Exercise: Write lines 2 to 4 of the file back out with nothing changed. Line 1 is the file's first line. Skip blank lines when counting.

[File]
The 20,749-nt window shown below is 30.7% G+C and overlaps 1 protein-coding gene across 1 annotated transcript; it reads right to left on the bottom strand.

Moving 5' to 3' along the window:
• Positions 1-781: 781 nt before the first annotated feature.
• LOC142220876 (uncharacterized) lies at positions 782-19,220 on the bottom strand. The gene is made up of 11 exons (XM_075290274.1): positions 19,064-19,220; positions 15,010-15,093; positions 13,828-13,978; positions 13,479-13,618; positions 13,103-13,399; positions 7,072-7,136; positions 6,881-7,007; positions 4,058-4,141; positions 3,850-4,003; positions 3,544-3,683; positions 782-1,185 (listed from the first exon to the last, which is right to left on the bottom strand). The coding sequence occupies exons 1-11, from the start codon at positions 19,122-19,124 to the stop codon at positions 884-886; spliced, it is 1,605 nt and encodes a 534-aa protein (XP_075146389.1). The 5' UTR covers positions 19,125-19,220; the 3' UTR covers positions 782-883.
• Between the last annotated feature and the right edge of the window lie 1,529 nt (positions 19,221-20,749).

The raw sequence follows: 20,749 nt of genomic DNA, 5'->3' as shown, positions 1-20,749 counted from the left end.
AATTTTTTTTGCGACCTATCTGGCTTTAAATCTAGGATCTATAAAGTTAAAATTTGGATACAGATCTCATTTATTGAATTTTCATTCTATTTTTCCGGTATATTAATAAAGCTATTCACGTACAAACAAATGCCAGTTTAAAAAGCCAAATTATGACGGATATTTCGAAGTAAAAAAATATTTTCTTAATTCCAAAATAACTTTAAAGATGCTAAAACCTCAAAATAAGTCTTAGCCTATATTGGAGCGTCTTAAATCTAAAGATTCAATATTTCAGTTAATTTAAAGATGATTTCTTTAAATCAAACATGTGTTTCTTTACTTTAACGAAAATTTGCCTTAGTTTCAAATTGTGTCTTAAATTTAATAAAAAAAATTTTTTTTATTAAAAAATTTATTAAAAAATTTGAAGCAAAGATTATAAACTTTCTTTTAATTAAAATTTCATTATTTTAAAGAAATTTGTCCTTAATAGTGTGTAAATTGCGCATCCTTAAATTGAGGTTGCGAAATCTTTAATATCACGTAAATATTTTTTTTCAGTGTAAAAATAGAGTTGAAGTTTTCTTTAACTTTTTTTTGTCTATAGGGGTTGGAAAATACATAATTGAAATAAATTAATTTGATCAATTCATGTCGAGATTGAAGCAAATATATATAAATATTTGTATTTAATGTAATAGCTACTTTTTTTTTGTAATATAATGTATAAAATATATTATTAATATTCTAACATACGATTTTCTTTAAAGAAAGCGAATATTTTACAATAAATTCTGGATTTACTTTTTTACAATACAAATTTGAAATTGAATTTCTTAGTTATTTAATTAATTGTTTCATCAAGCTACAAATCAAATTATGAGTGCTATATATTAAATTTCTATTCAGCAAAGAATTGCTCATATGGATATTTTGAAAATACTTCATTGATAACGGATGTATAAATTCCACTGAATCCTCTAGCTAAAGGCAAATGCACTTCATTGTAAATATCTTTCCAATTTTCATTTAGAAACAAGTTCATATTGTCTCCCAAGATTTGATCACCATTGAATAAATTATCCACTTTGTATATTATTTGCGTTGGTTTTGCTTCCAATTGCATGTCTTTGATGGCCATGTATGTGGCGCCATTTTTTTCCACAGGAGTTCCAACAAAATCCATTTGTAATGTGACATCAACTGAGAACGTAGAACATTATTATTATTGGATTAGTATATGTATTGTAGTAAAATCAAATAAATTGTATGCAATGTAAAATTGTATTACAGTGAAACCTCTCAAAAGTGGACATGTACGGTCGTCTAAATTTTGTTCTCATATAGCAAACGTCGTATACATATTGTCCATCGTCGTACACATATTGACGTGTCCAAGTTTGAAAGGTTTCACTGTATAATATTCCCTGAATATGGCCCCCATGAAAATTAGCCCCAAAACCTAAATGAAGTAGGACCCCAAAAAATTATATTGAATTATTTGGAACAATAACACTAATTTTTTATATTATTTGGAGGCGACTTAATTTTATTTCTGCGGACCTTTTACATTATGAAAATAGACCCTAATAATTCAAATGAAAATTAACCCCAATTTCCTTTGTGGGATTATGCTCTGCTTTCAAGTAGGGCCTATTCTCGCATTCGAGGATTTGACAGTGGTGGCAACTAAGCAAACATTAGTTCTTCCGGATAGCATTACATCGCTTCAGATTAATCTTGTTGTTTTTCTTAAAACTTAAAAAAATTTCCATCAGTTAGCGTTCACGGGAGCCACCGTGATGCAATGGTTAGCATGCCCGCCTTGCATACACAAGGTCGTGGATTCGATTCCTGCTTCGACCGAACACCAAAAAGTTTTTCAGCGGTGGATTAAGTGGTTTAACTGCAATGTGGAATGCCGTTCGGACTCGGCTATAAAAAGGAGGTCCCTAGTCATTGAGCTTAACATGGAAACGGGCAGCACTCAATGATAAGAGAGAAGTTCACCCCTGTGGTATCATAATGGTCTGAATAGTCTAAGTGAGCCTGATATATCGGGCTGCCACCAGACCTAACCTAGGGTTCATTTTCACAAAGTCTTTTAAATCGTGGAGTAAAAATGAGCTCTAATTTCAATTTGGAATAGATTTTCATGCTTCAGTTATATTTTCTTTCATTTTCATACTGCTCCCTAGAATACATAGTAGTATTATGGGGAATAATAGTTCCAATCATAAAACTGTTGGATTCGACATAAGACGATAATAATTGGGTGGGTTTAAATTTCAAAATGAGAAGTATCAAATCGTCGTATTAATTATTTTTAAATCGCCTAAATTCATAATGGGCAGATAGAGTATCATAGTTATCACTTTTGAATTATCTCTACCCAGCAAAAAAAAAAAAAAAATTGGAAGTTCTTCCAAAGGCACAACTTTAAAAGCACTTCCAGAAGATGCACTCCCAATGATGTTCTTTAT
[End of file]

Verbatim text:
Moving 5' to 3' along the window:
• Positions 1-781: 781 nt before the first annotated feature.
• LOC142220876 (uncharacterized) lies at positions 782-19,220 on the bottom strand. The gene is made up of 11 exons (XM_075290274.1): positions 19,064-19,220; positions 15,010-15,093; positions 13,828-13,978; positions 13,479-13,618; positions 13,103-13,399; positions 7,072-7,136; positions 6,881-7,007; positions 4,058-4,141; positions 3,850-4,003; positions 3,544-3,683; positions 782-1,185 (listed from the first exon to the last, which is right to left on the bottom strand). The coding sequence occupies exons 1-11, from the start codon at positions 19,122-19,124 to the stop codon at positions 884-886; spliced, it is 1,605 nt and encodes a 534-aa protein (XP_075146389.1). The 5' UTR covers positions 19,125-19,220; the 3' UTR covers positions 782-883.